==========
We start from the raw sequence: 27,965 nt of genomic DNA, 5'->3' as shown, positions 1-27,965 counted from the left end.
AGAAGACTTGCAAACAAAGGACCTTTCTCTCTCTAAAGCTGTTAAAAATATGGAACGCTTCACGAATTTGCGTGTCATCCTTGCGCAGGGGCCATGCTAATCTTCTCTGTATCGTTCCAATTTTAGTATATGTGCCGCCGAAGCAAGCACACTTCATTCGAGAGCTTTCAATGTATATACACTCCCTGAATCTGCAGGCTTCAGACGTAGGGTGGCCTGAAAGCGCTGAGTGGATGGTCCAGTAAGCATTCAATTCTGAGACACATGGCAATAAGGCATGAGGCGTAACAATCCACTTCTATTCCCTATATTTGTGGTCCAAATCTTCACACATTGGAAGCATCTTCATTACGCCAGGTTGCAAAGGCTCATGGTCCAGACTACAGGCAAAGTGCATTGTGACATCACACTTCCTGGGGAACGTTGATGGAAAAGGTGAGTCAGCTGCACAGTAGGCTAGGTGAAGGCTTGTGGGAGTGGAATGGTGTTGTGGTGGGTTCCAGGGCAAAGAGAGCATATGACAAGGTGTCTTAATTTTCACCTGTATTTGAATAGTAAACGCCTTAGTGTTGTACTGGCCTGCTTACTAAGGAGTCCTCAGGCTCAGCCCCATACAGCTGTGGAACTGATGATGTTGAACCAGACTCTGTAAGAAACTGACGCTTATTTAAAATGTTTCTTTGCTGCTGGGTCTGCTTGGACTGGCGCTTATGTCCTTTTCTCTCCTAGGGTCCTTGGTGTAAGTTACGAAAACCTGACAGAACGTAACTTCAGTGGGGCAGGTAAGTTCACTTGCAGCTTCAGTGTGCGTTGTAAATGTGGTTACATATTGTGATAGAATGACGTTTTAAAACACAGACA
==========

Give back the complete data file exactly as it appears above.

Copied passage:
We start from the raw sequence: 27,965 nt of genomic DNA, 5'->3' as shown, positions 1-27,965 counted from the left end.
AGAAGACTTGCAAACAAAGGACCTTTCTCTCTCTAAAGCTGTTAAAAATATGGAACGCTTCACGAATTTGCGTGTCATCCTTGCGCAGGGGCCATGCTAATCTTCTCTGTATCGTTCCAATTTTAGTATATGTGCCGCCGAAGCAAGCACACTTCATTCGAGAGCTTTCAATGTATATACACTCCCTGAATCTGCAGGCTTCAGACGTAGGGTGGCCTGAAAGCGCTGAGTGGATGGTCCAGTAAGCATTCAATTCTGAGACACATGGCAATAAGGCATGAGGCGTAACAATCCACTTCTATTCCCTATATTTGTGGTCCAAATCTTCACACATTGGAAGCATCTTCATTACGCCAGGTTGCAAAGGCTCATGGTCCAGACTACAGGCAAAGTGCATTGTGACATCACACTTCCTGGGGAACGTTGATGGAAAAGGTGAGTCAGCTGCACAGTAGGCTAGGTGAAGGCTTGTGGGAGTGGAATGGTGTTGTGGTGGGTTCCAGGGCAAAGAGAGCATATGACAAGGTGTCTTAATTTTCACCTGTATTTGAATAGTAAACGCCTTAGTGTTGTACTGGCCTGCTTACTAAGGAGTCCTCAGGCTCAGCCCCATACAGCTGTGGAACTGATGATGTTGAACCAGACTCTGTAAGAAACTGACGCTTATTTAAAATGTTTCTTTGCTGCTGGGTCTGCTTGGACTGGCGCTTATGTCCTTTTCTCTCCTAGGGTCCTTGGTGTAAGTTACGAAAACCTGACAGAACGTAACTTCAGTGGGGCAGGTAAGTTCACTTGCAGCTTCAGTGTGCGTTGTAAATGTGGTTACATATTGTGATAGAATGACGTTTTAAAACACAGACA